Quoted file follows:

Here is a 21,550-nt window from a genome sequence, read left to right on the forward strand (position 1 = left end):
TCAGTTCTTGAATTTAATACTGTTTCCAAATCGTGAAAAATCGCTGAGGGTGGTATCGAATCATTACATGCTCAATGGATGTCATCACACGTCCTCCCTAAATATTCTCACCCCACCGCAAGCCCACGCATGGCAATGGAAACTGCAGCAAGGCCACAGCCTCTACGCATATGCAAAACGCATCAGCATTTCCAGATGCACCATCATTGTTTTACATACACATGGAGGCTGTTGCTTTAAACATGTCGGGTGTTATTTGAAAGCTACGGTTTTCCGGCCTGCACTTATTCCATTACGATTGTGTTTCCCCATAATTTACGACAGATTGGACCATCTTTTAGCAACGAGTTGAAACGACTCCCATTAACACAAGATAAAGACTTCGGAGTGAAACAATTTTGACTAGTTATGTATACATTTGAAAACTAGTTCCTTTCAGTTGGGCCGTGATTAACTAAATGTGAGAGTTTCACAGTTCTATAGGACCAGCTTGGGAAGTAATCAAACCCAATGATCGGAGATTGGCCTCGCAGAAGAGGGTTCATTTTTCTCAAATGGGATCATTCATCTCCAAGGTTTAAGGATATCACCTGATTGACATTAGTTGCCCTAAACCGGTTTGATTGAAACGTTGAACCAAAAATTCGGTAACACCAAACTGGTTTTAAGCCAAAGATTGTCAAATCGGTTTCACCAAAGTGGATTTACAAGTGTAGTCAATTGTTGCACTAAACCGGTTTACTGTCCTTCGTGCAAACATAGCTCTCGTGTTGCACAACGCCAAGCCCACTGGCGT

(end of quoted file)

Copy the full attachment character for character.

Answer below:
Here is a 21,550-nt window from a genome sequence, read left to right on the forward strand (position 1 = left end):
TCAGTTCTTGAATTTAATACTGTTTCCAAATCGTGAAAAATCGCTGAGGGTGGTATCGAATCATTACATGCTCAATGGATGTCATCACACGTCCTCCCTAAATATTCTCACCCCACCGCAAGCCCACGCATGGCAATGGAAACTGCAGCAAGGCCACAGCCTCTACGCATATGCAAAACGCATCAGCATTTCCAGATGCACCATCATTGTTTTACATACACATGGAGGCTGTTGCTTTAAACATGTCGGGTGTTATTTGAAAGCTACGGTTTTCCGGCCTGCACTTATTCCATTACGATTGTGTTTCCCCATAATTTACGACAGATTGGACCATCTTTTAGCAACGAGTTGAAACGACTCCCATTAACACAAGATAAAGACTTCGGAGTGAAACAATTTTGACTAGTTATGTATACATTTGAAAACTAGTTCCTTTCAGTTGGGCCGTGATTAACTAAATGTGAGAGTTTCACAGTTCTATAGGACCAGCTTGGGAAGTAATCAAACCCAATGATCGGAGATTGGCCTCGCAGAAGAGGGTTCATTTTTCTCAAATGGGATCATTCATCTCCAAGGTTTAAGGATATCACCTGATTGACATTAGTTGCCCTAAACCGGTTTGATTGAAACGTTGAACCAAAAATTCGGTAACACCAAACTGGTTTTAAGCCAAAGATTGTCAAATCGGTTTCACCAAAGTGGATTTACAAGTGTAGTCAATTGTTGCACTAAACCGGTTTACTGTCCTTCGTGCAAACATAGCTCTCGTGTTGCACAACGCCAAGCCCACTGGCGT